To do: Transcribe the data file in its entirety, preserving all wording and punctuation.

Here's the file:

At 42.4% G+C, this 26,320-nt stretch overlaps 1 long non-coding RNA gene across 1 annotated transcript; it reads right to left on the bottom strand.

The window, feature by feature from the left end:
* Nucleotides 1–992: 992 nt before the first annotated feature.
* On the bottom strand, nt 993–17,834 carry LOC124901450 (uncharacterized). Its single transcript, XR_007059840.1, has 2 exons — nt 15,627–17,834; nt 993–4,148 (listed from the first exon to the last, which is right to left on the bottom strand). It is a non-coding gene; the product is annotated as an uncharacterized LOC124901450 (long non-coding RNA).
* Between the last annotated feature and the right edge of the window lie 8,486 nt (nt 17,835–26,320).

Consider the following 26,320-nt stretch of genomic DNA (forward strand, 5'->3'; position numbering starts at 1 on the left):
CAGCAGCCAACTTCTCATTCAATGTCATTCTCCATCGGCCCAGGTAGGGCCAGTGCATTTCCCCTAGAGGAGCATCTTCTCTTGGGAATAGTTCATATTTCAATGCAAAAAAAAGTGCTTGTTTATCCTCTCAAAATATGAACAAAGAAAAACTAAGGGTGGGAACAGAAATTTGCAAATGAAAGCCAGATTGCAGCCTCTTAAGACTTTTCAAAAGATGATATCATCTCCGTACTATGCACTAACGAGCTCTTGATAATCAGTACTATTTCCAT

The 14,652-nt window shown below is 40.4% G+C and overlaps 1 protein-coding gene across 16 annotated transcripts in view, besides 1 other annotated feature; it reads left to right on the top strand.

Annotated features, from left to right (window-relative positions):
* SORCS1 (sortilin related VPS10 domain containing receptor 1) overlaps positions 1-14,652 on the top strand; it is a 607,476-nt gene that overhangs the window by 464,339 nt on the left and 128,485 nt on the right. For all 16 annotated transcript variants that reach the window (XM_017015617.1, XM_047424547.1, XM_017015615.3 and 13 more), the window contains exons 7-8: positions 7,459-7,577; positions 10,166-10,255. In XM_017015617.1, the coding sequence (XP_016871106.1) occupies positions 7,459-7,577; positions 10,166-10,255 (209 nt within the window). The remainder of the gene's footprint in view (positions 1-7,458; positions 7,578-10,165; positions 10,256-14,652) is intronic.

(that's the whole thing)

At 42.4% G+C, this 26,320-nt stretch overlaps 1 long non-coding RNA gene across 1 annotated transcript; it reads right to left on the bottom strand.

The window, feature by feature from the left end:
* Nucleotides 1–992: 992 nt before the first annotated feature.
* On the bottom strand, nt 993–17,834 carry LOC124901450 (uncharacterized). Its single transcript, XR_007059840.1, has 2 exons — nt 15,627–17,834; nt 993–4,148 (listed from the first exon to the last, which is right to left on the bottom strand). It is a non-coding gene; the product is annotated as an uncharacterized LOC124901450 (long non-coding RNA).
* Between the last annotated feature and the right edge of the window lie 8,486 nt (nt 17,835–26,320).

Consider the following 26,320-nt stretch of genomic DNA (forward strand, 5'->3'; position numbering starts at 1 on the left):
CAGCAGCCAACTTCTCATTCAATGTCATTCTCCATCGGCCCAGGTAGGGCCAGTGCATTTCCCCTAGAGGAGCATCTTCTCTTGGGAATAGTTCATATTTCAATGCAAAAAAAAGTGCTTGTTTATCCTCTCAAAATATGAACAAAGAAAAACTAAGGGTGGGAACAGAAATTTGCAAATGAAAGCCAGATTGCAGCCTCTTAAGACTTTTCAAAAGATGATATCATCTCCGTACTATGCACTAACGAGCTCTTGATAATCAGTACTATTTCCAT

The 14,652-nt window shown below is 40.4% G+C and overlaps 1 protein-coding gene across 16 annotated transcripts in view, besides 1 other annotated feature; it reads left to right on the top strand.

Annotated features, from left to right (window-relative positions):
* SORCS1 (sortilin related VPS10 domain containing receptor 1) overlaps positions 1-14,652 on the top strand; it is a 607,476-nt gene that overhangs the window by 464,339 nt on the left and 128,485 nt on the right. For all 16 annotated transcript variants that reach the window (XM_017015617.1, XM_047424547.1, XM_017015615.3 and 13 more), the window contains exons 7-8: positions 7,459-7,577; positions 10,166-10,255. In XM_017015617.1, the coding sequence (XP_016871106.1) occupies positions 7,459-7,577; positions 10,166-10,255 (209 nt within the window). The remainder of the gene's footprint in view (positions 1-7,458; positions 7,578-10,165; positions 10,256-14,652) is intronic.